Younanimous

Only a month and a day after posting this, I come across younanimous.com, which bills itself as a social search engine.  Results are based not only on traditional search engine results that it retrieves, but also on user recommendations.  Check it out, pretty cool!!!

USA Today is Catching On

They changed their look and feel today–very Web 2.0.
Look for more big media outlets to do the same, adding “digg” style recommendations for readers and giving them the opportunity to participate, not just read. They even have a “shutter speed” feature where “you can be part of covering the story.”

Preview of Firefox 3.0

It’s amazing to me how Mozilla is able to stay so far ahead of Microsoft. As soon as MS came out with a version of IE that implemented what Firefox had in version 1.0, Mozilla released v2.0. Most people aren’t yet using Firefox to the degree it is capable of, and it looks like 3.0 is going to take things to a whole new level.

Mozilla would like to create a function where bookmarks could be automatically sorted based on popularity and frequency rather than the static presentation now.

I’d like to see an extension that allows links up my del.icio.us, reddit, digg accounts and makes them my bookmarks, also suggesting other sites based on my tags. Bookmarks on the local machine are a thing of the past. Any extension developers out there interested?

I Called This One a Looooong Time Ago

Google entering the corporate software market.  Actually this is a step toward what I’ve predicted will happen.  Currently, Google’s model is to host all of the information on their site.  Some companies will have an issue with this, which is reasonable.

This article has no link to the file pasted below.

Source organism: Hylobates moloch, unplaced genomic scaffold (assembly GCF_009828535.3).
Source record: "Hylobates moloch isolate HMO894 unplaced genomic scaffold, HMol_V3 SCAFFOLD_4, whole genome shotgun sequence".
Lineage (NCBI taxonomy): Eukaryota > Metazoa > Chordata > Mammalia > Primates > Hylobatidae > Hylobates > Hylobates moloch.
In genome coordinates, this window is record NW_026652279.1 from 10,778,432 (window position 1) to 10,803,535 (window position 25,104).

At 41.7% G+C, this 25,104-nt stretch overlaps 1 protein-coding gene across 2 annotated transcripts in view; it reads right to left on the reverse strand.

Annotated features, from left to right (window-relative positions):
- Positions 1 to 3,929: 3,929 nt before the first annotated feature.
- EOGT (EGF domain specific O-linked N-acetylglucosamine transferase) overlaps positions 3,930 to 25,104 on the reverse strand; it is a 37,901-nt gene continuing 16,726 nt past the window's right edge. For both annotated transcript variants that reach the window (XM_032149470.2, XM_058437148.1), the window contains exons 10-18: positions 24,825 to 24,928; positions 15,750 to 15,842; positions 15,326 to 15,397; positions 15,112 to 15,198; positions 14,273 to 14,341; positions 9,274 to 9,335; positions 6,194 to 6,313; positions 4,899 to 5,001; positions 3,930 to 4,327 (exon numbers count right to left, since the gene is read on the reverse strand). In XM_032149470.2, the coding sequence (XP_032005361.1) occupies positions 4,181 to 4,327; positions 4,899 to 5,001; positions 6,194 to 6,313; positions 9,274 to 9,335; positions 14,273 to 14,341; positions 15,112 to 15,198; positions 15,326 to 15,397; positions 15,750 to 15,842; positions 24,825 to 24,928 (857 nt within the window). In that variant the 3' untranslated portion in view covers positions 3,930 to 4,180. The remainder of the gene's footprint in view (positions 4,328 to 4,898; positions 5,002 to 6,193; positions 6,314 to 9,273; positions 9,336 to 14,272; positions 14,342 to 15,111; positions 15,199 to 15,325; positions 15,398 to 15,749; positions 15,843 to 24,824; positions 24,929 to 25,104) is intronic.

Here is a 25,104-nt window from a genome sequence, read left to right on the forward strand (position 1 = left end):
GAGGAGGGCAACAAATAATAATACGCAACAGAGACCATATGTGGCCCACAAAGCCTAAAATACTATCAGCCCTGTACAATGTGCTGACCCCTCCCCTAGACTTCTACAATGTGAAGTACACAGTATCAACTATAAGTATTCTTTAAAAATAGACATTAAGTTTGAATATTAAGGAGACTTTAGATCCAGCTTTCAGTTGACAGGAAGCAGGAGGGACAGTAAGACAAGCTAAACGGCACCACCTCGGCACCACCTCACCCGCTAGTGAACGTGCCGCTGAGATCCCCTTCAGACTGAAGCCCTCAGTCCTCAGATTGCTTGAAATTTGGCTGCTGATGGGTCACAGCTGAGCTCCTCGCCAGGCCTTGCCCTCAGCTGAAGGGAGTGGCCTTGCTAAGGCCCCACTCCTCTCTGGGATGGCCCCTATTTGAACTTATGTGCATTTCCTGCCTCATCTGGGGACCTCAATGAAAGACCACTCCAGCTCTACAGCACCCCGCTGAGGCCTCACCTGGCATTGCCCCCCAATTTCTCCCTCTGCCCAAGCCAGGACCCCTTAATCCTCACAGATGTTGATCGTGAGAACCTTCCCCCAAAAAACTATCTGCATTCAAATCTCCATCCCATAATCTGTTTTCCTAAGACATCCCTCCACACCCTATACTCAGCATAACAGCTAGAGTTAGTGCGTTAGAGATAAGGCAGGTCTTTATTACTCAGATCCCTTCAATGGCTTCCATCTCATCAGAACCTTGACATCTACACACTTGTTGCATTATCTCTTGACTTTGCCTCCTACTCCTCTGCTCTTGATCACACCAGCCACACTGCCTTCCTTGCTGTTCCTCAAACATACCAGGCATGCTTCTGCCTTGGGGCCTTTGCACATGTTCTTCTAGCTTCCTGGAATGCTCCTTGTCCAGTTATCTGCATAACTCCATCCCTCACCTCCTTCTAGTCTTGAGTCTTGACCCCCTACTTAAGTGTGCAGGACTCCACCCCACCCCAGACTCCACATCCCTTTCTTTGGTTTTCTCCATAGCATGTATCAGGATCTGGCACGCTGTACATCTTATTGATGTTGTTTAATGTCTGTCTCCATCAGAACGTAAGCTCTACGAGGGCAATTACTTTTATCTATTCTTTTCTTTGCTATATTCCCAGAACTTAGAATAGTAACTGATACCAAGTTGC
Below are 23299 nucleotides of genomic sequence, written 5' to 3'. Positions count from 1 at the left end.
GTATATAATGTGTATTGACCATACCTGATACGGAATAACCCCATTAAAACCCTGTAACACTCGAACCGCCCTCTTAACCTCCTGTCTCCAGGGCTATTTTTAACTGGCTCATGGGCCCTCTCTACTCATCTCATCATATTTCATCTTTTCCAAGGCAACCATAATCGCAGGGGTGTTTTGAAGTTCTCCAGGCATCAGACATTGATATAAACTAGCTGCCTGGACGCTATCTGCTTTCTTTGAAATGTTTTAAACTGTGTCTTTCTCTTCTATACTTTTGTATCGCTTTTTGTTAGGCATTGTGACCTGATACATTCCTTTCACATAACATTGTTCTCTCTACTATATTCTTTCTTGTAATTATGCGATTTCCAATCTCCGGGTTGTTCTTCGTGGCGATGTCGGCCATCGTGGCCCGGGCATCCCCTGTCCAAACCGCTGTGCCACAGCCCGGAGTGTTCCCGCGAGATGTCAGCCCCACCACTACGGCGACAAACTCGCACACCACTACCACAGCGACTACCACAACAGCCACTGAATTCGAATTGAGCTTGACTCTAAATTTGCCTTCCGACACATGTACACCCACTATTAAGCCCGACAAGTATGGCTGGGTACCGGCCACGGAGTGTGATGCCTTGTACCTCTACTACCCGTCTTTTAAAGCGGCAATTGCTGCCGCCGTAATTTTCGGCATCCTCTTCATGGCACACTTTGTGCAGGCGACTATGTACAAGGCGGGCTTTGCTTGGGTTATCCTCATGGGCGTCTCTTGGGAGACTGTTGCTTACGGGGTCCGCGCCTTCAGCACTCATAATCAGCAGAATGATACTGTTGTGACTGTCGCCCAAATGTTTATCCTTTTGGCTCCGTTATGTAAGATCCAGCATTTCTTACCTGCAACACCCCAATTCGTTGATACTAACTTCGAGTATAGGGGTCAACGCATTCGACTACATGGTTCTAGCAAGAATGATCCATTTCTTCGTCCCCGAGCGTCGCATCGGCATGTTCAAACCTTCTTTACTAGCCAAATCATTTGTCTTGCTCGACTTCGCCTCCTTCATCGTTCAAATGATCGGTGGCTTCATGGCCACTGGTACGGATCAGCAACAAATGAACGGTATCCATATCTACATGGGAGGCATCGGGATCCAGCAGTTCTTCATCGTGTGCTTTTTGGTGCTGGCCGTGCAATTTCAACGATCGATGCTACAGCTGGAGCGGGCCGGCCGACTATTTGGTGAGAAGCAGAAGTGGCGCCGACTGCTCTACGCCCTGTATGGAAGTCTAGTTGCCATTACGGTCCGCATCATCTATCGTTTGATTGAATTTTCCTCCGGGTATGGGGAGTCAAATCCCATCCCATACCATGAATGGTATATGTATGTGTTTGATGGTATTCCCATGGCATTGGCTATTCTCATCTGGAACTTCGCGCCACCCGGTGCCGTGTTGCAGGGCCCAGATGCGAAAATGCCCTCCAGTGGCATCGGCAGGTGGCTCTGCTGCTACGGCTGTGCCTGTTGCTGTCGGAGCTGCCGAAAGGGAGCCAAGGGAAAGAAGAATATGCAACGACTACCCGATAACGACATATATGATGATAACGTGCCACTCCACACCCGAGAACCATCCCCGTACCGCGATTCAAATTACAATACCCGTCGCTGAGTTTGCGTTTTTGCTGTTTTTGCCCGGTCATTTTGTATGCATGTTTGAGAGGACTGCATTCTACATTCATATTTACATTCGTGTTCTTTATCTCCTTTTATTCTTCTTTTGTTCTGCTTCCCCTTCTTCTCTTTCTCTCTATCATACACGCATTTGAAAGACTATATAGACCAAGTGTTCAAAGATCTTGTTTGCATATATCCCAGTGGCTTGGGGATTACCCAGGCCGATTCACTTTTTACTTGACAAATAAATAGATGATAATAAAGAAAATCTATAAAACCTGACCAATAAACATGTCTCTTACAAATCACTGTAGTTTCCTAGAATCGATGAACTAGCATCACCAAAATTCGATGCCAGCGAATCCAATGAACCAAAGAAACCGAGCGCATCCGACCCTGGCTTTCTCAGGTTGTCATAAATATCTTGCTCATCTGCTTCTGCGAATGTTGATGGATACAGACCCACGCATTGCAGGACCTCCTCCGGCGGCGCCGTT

I’ve predicted Google’s ultimate objective will be to sell an appliance that runs inside the corporate intranet.  The hardware will be bought/leased from Google, and no corporate information will get past the company’s firewall.  Google will maintain and patch the appliance from Mountain View, so users will always have the most up to date versions with the latest patches.  This will free up IT departments to deal with other issues, like keeping Microsoft patched and secure.

The big gotcha here is that all the users need to run the software is a browser.  Enter simplified versions of opensource OS’s that do nothing but run a browser.  Google can take a big bite out of Microsoft, not necessarily by stealing market share, but by eliminating a large part of the office suite and operating system markets entirely.